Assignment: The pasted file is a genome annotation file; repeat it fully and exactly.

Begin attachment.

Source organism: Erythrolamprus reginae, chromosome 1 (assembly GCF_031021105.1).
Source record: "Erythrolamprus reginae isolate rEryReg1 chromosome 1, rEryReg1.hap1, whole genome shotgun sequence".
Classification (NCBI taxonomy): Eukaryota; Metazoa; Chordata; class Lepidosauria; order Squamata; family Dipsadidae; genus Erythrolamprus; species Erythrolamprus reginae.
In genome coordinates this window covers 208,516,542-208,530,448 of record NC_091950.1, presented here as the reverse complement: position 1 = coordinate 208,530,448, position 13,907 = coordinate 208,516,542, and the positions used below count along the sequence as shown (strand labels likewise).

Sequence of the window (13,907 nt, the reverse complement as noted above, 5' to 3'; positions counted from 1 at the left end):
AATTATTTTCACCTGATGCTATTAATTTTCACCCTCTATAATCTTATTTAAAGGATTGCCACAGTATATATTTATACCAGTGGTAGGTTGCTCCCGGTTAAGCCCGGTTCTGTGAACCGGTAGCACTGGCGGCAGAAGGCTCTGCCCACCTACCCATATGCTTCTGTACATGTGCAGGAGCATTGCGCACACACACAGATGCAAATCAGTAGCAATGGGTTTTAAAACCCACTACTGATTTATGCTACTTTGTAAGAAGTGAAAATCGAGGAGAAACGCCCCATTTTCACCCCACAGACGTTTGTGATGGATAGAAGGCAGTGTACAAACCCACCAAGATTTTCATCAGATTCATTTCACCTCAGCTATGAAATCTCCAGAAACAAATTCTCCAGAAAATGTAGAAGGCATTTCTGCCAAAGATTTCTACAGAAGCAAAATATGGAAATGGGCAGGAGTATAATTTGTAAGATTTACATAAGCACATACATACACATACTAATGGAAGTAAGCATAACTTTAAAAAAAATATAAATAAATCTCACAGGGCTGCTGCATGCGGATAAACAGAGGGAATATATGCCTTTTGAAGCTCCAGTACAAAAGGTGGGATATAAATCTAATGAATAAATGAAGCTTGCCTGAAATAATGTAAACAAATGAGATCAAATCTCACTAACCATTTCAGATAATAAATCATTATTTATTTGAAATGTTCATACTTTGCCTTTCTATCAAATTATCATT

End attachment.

Source organism: Erythrolamprus reginae, chromosome 1 (assembly GCF_031021105.1).
Source record: "Erythrolamprus reginae isolate rEryReg1 chromosome 1, rEryReg1.hap1, whole genome shotgun sequence".
Classification (NCBI taxonomy): Eukaryota; Metazoa; Chordata; class Lepidosauria; order Squamata; family Dipsadidae; genus Erythrolamprus; species Erythrolamprus reginae.
In genome coordinates this window covers 208,516,542-208,530,448 of record NC_091950.1, presented here as the reverse complement: position 1 = coordinate 208,530,448, position 13,907 = coordinate 208,516,542, and the positions used below count along the sequence as shown (strand labels likewise).

Sequence of the window (13,907 nt, the reverse complement as noted above, 5' to 3'; positions counted from 1 at the left end):
AATTATTTTCACCTGATGCTATTAATTTTCACCCTCTATAATCTTATTTAAAGGATTGCCACAGTATATATTTATACCAGTGGTAGGTTGCTCCCGGTTAAGCCCGGTTCTGTGAACCGGTAGCACTGGCGGCAGAAGGCTCTGCCCACCTACCCATATGCTTCTGTACATGTGCAGGAGCATTGCGCACACACACAGATGCAAATCAGTAGCAATGGGTTTTAAAACCCACTACTGATTTATGCTACTTTGTAAGAAGTGAAAATCGAGGAGAAACGCCCCATTTTCACCCCACAGACGTTTGTGATGGATAGAAGGCAGTGTACAAACCCACCAAGATTTTCATCAGATTCATTTCACCTCAGCTATGAAATCTCCAGAAACAAATTCTCCAGAAAATGTAGAAGGCATTTCTGCCAAAGATTTCTACAGAAGCAAAATATGGAAATGGGCAGGAGTATAATTTGTAAGATTTACATAAGCACATACATACACATACTAATGGAAGTAAGCATAACTTTAAAAAAAATATAAATAAATCTCACAGGGCTGCTGCATGCGGATAAACAGAGGGAATATATGCCTTTTGAAGCTCCAGTACAAAAGGTGGGATATAAATCTAATGAATAAATGAAGCTTGCCTGAAATAATGTAAACAAATGAGATCAAATCTCACTAACCATTTCAGATAATAAATCATTATTTATTTGAAATGTTCATACTTTGCCTTTCTATCAAATTATCATT